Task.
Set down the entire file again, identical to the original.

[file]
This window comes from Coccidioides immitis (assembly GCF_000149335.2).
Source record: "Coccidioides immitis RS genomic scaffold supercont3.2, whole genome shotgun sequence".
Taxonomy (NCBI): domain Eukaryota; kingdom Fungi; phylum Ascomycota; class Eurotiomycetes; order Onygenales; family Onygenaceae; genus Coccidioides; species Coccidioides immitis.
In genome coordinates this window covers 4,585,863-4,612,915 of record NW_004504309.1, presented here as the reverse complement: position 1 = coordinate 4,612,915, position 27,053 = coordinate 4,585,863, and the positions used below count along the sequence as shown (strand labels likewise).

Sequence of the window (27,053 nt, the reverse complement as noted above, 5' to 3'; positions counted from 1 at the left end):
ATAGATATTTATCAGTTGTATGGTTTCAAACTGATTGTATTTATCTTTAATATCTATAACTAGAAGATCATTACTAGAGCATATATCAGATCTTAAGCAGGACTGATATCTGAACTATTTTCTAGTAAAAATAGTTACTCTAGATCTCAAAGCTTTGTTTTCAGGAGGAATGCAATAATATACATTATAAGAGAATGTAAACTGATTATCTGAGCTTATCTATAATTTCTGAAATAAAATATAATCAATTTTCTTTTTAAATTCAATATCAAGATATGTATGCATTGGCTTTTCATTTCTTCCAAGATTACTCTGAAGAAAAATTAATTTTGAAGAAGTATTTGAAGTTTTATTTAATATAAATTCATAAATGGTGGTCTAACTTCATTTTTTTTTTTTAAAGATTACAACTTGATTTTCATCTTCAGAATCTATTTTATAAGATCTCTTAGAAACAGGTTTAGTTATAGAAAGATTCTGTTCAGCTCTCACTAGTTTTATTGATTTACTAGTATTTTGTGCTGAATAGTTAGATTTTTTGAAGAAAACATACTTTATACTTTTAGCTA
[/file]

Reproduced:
This window comes from Coccidioides immitis (assembly GCF_000149335.2).
Source record: "Coccidioides immitis RS genomic scaffold supercont3.2, whole genome shotgun sequence".
Taxonomy (NCBI): domain Eukaryota; kingdom Fungi; phylum Ascomycota; class Eurotiomycetes; order Onygenales; family Onygenaceae; genus Coccidioides; species Coccidioides immitis.
In genome coordinates this window covers 4,585,863-4,612,915 of record NW_004504309.1, presented here as the reverse complement: position 1 = coordinate 4,612,915, position 27,053 = coordinate 4,585,863, and the positions used below count along the sequence as shown (strand labels likewise).

Sequence of the window (27,053 nt, the reverse complement as noted above, 5' to 3'; positions counted from 1 at the left end):
ATAGATATTTATCAGTTGTATGGTTTCAAACTGATTGTATTTATCTTTAATATCTATAACTAGAAGATCATTACTAGAGCATATATCAGATCTTAAGCAGGACTGATATCTGAACTATTTTCTAGTAAAAATAGTTACTCTAGATCTCAAAGCTTTGTTTTCAGGAGGAATGCAATAATATACATTATAAGAGAATGTAAACTGATTATCTGAGCTTATCTATAATTTCTGAAATAAAATATAATCAATTTTCTTTTTAAATTCAATATCAAGATATGTATGCATTGGCTTTTCATTTCTTCCAAGATTACTCTGAAGAAAAATTAATTTTGAAGAAGTATTTGAAGTTTTATTTAATATAAATTCATAAATGGTGGTCTAACTTCATTTTTTTTTTTTAAAGATTACAACTTGATTTTCATCTTCAGAATCTATTTTATAAGATCTCTTAGAAACAGGTTTAGTTATAGAAAGATTCTGTTCAGCTCTCACTAGTTTTATTGATTTACTAGTATTTTGTGCTGAATAGTTAGATTTTTTGAAGAAAACATACTTTATACTTTTAGCTA